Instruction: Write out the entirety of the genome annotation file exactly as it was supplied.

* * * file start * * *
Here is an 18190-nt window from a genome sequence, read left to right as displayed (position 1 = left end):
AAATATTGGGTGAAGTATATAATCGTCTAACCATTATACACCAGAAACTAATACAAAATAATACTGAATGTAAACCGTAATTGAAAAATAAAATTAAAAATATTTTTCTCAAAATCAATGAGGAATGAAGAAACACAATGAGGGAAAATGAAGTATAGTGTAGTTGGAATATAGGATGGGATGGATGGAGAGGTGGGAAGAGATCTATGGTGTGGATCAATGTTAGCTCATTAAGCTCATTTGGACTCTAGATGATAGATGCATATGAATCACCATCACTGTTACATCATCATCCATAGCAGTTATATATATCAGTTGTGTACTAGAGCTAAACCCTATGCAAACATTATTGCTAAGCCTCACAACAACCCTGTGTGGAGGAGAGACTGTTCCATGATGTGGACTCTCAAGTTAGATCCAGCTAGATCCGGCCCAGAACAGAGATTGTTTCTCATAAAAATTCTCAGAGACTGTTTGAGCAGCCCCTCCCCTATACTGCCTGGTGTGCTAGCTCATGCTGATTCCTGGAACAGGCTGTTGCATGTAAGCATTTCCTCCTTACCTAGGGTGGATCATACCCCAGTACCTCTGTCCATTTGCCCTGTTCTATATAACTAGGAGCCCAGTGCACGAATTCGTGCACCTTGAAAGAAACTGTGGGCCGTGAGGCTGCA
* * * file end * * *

Here is an 18190-nt window from a genome sequence, read left to right as displayed (position 1 = left end):
AAATATTGGGTGAAGTATATAATCGTCTAACCATTATACACCAGAAACTAATACAAAATAATACTGAATGTAAACCGTAATTGAAAAATAAAATTAAAAATATTTTTCTCAAAATCAATGAGGAATGAAGAAACACAATGAGGGAAAATGAAGTATAGTGTAGTTGGAATATAGGATGGGATGGATGGAGAGGTGGGAAGAGATCTATGGTGTGGATCAATGTTAGCTCATTAAGCTCATTTGGACTCTAGATGATAGATGCATATGAATCACCATCACTGTTACATCATCATCCATAGCAGTTATATATATCAGTTGTGTACTAGAGCTAAACCCTATGCAAACATTATTGCTAAGCCTCACAACAACCCTGTGTGGAGGAGAGACTGTTCCATGATGTGGACTCTCAAGTTAGATCCAGCTAGATCCGGCCCAGAACAGAGATTGTTTCTCATAAAAATTCTCAGAGACTGTTTGAGCAGCCCCTCCCCTATACTGCCTGGTGTGCTAGCTCATGCTGATTCCTGGAACAGGCTGTTGCATGTAAGCATTTCCTCCTTACCTAGGGTGGATCATACCCCAGTACCTCTGTCCATTTGCCCTGTTCTATATAACTAGGAGCCCAGTGCACGAATTCGTGCACCTTGAAAGAAACTGTGGGCCGTGAGGCTGCA